I frequently demonstrate product functionality to Clients using a remote virtualised environment. 'Remote' is the key word here meaning it's hosted. Gone are the days for me of attempting to boot VM's on my laptop, no way!
Delivering product demonstrations is something I do fairly frequently these days, whether it's high availability scenarios in Exchange 2007 or Office Communications Server 2007 & Unified Messaging integration the resource requirements are high. Back in the VMWare GSX and Windows NT days a decent spec'd desktop would have sufficed. Demonstrating today's enterprise-aimed software is, I find, a whole different story.
So why am I blogging about this?
Probably the most common query I got after doing a demo is 'What/where/how is the solution you use to demo?' Well I have a data-centre hosted solution in the UK comprising of 3 x Sun SunFire X4200 servers, each loaded with 4 x AMD Opteron cores, 16GB RAM, multiple NIC's for segregated network access etc and a terabyte of direct attached storage attached to each machine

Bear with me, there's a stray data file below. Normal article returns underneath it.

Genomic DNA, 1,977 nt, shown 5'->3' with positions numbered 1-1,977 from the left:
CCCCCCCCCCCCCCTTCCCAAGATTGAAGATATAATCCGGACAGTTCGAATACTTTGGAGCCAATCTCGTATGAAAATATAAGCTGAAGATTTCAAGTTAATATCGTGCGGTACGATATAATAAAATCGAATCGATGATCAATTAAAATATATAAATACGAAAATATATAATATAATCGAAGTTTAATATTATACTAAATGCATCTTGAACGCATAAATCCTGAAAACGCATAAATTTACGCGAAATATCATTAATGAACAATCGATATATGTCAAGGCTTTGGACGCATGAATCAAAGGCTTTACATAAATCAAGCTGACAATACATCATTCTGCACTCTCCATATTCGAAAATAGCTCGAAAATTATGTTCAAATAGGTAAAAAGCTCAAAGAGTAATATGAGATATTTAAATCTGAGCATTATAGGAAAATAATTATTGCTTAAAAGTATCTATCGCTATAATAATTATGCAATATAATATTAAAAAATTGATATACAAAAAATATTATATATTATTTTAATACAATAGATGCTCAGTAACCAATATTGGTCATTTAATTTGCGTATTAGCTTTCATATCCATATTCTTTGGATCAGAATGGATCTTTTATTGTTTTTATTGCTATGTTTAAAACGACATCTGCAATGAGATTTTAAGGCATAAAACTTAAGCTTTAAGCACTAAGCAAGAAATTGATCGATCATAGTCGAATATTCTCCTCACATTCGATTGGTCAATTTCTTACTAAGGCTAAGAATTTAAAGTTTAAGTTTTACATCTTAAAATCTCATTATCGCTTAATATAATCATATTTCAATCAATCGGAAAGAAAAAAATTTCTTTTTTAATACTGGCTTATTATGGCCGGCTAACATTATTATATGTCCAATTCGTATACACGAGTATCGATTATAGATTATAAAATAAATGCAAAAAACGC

So why do I pay for a hosted solution? I'll give you many reasons . . .
- I'm a Consultant. A demo has to look for professional. I need enterprise class hardware to demo.
- Home routers just don't cut a solution when you need a DMZ with multiple hosts or you have multiple networks
- I don't have to worry about power, cooling, space, racks and anything else associated with running your own hardware.
- I can reach the solution from any device with an Internet connection
- I want my laptop's space for data, not VM disks!
- It's fantastic for training myself and others. . . I can stay ahead of the game
- I can emulate configurations for testing.
- I can baseline my environment using snapshots and easily go back after changes.
So how is all this horsepower configured? I'll blog about it in my next post but until then, here's a hint . . . ;-)